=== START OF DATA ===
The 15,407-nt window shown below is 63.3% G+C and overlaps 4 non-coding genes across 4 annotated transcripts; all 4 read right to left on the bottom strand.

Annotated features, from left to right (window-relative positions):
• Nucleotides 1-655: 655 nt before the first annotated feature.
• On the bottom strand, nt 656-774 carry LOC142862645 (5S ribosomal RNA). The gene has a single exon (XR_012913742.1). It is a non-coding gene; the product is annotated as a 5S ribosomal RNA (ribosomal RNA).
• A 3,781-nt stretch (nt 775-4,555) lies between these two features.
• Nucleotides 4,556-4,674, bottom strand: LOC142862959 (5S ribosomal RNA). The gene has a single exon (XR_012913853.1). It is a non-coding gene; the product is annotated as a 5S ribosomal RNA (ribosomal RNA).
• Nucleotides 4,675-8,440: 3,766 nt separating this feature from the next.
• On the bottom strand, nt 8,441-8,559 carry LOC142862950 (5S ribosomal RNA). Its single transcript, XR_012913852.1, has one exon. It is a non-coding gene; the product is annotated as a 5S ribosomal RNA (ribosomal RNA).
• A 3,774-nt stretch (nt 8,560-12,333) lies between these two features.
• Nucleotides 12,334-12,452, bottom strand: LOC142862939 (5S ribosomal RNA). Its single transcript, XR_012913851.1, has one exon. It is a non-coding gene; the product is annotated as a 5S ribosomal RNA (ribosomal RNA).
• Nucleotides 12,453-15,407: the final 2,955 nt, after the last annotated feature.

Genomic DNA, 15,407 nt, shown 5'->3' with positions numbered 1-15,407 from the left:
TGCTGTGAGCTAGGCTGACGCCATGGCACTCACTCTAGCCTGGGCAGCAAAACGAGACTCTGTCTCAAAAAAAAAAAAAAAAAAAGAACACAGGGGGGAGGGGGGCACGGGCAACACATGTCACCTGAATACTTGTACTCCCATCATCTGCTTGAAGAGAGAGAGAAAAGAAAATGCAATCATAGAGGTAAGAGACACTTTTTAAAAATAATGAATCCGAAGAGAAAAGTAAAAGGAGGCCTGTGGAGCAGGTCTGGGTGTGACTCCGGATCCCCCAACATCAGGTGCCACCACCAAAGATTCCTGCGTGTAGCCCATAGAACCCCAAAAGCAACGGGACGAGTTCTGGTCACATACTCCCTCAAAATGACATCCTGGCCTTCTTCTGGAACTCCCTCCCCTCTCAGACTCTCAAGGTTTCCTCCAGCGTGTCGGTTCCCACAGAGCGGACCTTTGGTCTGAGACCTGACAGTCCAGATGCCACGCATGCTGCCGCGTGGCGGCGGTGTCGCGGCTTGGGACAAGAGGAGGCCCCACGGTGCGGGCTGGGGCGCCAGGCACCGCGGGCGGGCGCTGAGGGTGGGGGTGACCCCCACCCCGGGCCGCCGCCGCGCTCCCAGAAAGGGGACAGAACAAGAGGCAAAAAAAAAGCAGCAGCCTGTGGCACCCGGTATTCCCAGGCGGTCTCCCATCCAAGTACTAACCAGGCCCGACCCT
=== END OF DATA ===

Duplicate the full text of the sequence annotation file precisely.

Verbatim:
The 15,407-nt window shown below is 63.3% G+C and overlaps 4 non-coding genes across 4 annotated transcripts; all 4 read right to left on the bottom strand.

Annotated features, from left to right (window-relative positions):
• Nucleotides 1-655: 655 nt before the first annotated feature.
• On the bottom strand, nt 656-774 carry LOC142862645 (5S ribosomal RNA). The gene has a single exon (XR_012913742.1). It is a non-coding gene; the product is annotated as a 5S ribosomal RNA (ribosomal RNA).
• A 3,781-nt stretch (nt 775-4,555) lies between these two features.
• Nucleotides 4,556-4,674, bottom strand: LOC142862959 (5S ribosomal RNA). The gene has a single exon (XR_012913853.1). It is a non-coding gene; the product is annotated as a 5S ribosomal RNA (ribosomal RNA).
• Nucleotides 4,675-8,440: 3,766 nt separating this feature from the next.
• On the bottom strand, nt 8,441-8,559 carry LOC142862950 (5S ribosomal RNA). Its single transcript, XR_012913852.1, has one exon. It is a non-coding gene; the product is annotated as a 5S ribosomal RNA (ribosomal RNA).
• A 3,774-nt stretch (nt 8,560-12,333) lies between these two features.
• Nucleotides 12,334-12,452, bottom strand: LOC142862939 (5S ribosomal RNA). Its single transcript, XR_012913851.1, has one exon. It is a non-coding gene; the product is annotated as a 5S ribosomal RNA (ribosomal RNA).
• Nucleotides 12,453-15,407: the final 2,955 nt, after the last annotated feature.

Genomic DNA, 15,407 nt, shown 5'->3' with positions numbered 1-15,407 from the left:
TGCTGTGAGCTAGGCTGACGCCATGGCACTCACTCTAGCCTGGGCAGCAAAACGAGACTCTGTCTCAAAAAAAAAAAAAAAAAAAGAACACAGGGGGGAGGGGGGCACGGGCAACACATGTCACCTGAATACTTGTACTCCCATCATCTGCTTGAAGAGAGAGAGAAAAGAAAATGCAATCATAGAGGTAAGAGACACTTTTTAAAAATAATGAATCCGAAGAGAAAAGTAAAAGGAGGCCTGTGGAGCAGGTCTGGGTGTGACTCCGGATCCCCCAACATCAGGTGCCACCACCAAAGATTCCTGCGTGTAGCCCATAGAACCCCAAAAGCAACGGGACGAGTTCTGGTCACATACTCCCTCAAAATGACATCCTGGCCTTCTTCTGGAACTCCCTCCCCTCTCAGACTCTCAAGGTTTCCTCCAGCGTGTCGGTTCCCACAGAGCGGACCTTTGGTCTGAGACCTGACAGTCCAGATGCCACGCATGCTGCCGCGTGGCGGCGGTGTCGCGGCTTGGGACAAGAGGAGGCCCCACGGTGCGGGCTGGGGCGCCAGGCACCGCGGGCGGGCGCTGAGGGTGGGGGTGACCCCCACCCCGGGCCGCCGCCGCGCTCCCAGAAAGGGGACAGAACAAGAGGCAAAAAAAAAGCAGCAGCCTGTGGCACCCGGTATTCCCAGGCGGTCTCCCATCCAAGTACTAACCAGGCCCGACCCT